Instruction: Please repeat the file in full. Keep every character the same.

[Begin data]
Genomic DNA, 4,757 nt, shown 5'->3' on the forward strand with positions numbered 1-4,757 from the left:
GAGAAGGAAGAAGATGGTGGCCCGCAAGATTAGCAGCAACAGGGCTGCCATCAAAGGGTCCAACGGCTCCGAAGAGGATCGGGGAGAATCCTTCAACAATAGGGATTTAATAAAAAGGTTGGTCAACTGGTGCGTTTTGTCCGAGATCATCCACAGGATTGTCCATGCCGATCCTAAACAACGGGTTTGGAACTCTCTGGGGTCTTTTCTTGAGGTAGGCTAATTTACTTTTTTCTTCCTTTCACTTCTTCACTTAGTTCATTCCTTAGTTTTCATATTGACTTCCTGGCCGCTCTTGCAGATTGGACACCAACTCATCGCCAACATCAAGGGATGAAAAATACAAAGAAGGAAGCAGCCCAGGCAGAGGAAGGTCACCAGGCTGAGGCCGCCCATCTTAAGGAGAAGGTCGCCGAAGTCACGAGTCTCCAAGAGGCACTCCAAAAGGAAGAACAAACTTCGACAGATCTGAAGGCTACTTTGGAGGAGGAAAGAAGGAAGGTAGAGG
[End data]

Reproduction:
Genomic DNA, 4,757 nt, shown 5'->3' on the forward strand with positions numbered 1-4,757 from the left:
GAGAAGGAAGAAGATGGTGGCCCGCAAGATTAGCAGCAACAGGGCTGCCATCAAAGGGTCCAACGGCTCCGAAGAGGATCGGGGAGAATCCTTCAACAATAGGGATTTAATAAAAAGGTTGGTCAACTGGTGCGTTTTGTCCGAGATCATCCACAGGATTGTCCATGCCGATCCTAAACAACGGGTTTGGAACTCTCTGGGGTCTTTTCTTGAGGTAGGCTAATTTACTTTTTTCTTCCTTTCACTTCTTCACTTAGTTCATTCCTTAGTTTTCATATTGACTTCCTGGCCGCTCTTGCAGATTGGACACCAACTCATCGCCAACATCAAGGGATGAAAAATACAAAGAAGGAAGCAGCCCAGGCAGAGGAAGGTCACCAGGCTGAGGCCGCCCATCTTAAGGAGAAGGTCGCCGAAGTCACGAGTCTCCAAGAGGCACTCCAAAAGGAAGAACAAACTTCGACAGATCTGAAGGCTACTTTGGAGGAGGAAAGAAGGAAGGTAGAGG